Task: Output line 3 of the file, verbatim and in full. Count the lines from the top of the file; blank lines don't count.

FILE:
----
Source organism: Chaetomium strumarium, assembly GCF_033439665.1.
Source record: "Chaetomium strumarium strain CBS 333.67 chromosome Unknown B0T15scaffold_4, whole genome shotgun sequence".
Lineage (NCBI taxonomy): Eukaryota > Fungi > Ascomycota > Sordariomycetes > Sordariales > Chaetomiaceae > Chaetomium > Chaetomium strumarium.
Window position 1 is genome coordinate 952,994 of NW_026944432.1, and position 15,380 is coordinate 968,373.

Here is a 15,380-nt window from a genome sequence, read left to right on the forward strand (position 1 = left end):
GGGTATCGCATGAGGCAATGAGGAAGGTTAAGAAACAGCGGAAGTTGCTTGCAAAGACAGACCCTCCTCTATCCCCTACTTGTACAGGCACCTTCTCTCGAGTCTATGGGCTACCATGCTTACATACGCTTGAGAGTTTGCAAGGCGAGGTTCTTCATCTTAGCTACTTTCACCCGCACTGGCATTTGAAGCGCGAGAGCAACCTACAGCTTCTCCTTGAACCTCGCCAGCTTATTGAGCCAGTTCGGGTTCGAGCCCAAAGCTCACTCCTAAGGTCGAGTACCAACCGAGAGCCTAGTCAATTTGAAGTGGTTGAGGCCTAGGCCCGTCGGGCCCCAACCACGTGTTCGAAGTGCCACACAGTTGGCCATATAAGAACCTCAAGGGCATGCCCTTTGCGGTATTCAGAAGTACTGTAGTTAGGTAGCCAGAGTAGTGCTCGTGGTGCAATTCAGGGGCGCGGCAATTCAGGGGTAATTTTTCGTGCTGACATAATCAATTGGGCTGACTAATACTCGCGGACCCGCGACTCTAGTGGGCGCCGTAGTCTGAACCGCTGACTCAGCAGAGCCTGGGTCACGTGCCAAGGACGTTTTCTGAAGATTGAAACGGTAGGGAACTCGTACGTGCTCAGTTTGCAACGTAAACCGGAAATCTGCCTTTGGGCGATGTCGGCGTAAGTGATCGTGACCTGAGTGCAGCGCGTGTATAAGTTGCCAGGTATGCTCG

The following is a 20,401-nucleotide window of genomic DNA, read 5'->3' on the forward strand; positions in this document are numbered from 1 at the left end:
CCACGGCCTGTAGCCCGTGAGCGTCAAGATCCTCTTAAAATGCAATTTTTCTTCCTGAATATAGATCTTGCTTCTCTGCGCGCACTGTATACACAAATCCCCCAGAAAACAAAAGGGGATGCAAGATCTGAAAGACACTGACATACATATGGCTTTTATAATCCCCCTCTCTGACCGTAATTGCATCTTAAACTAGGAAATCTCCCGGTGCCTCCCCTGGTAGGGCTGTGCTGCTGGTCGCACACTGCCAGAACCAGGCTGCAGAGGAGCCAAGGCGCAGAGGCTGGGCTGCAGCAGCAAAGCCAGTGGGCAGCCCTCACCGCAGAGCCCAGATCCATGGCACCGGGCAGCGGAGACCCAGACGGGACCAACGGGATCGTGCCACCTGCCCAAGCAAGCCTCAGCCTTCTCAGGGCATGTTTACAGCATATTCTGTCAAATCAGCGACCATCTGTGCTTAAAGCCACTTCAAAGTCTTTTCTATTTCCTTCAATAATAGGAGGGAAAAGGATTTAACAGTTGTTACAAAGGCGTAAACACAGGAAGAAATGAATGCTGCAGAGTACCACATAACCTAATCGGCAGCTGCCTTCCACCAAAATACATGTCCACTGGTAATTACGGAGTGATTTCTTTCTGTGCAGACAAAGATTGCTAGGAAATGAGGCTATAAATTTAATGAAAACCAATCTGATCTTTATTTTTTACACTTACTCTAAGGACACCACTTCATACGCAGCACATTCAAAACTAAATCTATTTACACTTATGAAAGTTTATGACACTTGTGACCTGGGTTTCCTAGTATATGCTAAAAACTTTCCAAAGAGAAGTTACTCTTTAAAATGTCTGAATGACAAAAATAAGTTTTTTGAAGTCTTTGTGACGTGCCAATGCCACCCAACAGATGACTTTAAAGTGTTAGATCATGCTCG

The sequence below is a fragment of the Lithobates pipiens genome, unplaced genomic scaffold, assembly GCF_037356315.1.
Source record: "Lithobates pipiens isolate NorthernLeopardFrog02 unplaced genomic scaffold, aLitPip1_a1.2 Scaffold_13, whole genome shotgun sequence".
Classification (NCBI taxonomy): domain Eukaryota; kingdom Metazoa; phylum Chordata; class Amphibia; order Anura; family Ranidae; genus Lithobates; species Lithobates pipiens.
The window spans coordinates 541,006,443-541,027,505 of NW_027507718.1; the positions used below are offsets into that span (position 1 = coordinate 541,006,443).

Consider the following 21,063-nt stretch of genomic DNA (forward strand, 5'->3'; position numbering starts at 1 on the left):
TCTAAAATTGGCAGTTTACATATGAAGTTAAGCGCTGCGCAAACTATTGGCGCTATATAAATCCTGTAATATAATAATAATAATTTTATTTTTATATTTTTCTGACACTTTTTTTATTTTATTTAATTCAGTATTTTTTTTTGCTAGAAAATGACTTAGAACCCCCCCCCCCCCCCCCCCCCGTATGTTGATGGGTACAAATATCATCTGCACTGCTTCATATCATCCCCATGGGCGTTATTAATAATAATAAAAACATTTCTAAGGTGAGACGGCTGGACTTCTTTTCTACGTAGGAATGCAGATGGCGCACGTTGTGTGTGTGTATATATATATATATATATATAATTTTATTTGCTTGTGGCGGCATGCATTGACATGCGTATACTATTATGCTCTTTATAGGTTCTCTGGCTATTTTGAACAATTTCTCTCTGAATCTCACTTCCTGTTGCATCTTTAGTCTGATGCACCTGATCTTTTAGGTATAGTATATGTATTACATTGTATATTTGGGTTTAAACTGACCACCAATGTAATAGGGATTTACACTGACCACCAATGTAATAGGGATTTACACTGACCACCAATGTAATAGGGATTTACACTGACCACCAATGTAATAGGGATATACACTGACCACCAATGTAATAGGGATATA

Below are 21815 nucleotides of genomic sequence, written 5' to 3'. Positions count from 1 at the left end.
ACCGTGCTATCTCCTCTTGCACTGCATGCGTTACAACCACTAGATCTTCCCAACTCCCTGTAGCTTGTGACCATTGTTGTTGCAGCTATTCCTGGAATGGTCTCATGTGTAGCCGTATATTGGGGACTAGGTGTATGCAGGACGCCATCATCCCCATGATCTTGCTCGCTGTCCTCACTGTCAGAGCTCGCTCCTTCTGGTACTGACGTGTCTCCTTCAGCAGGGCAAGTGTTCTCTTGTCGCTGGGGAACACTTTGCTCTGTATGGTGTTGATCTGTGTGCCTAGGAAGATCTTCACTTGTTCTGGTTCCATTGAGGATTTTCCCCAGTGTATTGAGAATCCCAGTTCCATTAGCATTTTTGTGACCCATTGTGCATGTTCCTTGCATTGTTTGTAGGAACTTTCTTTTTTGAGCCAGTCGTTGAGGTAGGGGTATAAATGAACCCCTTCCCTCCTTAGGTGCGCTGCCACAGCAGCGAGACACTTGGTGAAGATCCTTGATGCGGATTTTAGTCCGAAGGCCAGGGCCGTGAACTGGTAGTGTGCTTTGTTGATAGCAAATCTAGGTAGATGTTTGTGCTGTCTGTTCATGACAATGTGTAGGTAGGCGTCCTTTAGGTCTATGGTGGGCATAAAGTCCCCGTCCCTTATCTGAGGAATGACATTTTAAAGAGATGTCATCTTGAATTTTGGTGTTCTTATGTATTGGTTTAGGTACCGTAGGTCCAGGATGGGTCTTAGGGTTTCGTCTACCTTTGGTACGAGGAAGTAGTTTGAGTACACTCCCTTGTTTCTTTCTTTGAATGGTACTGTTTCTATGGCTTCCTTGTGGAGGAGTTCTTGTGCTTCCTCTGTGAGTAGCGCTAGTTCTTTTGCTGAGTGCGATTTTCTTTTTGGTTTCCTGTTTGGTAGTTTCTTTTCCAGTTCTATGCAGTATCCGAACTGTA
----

Lineage (NCBI taxonomy): Eukaryota > Fungi > Ascomycota > Sordariomycetes > Sordariales > Chaetomiaceae > Chaetomium > Chaetomium strumarium.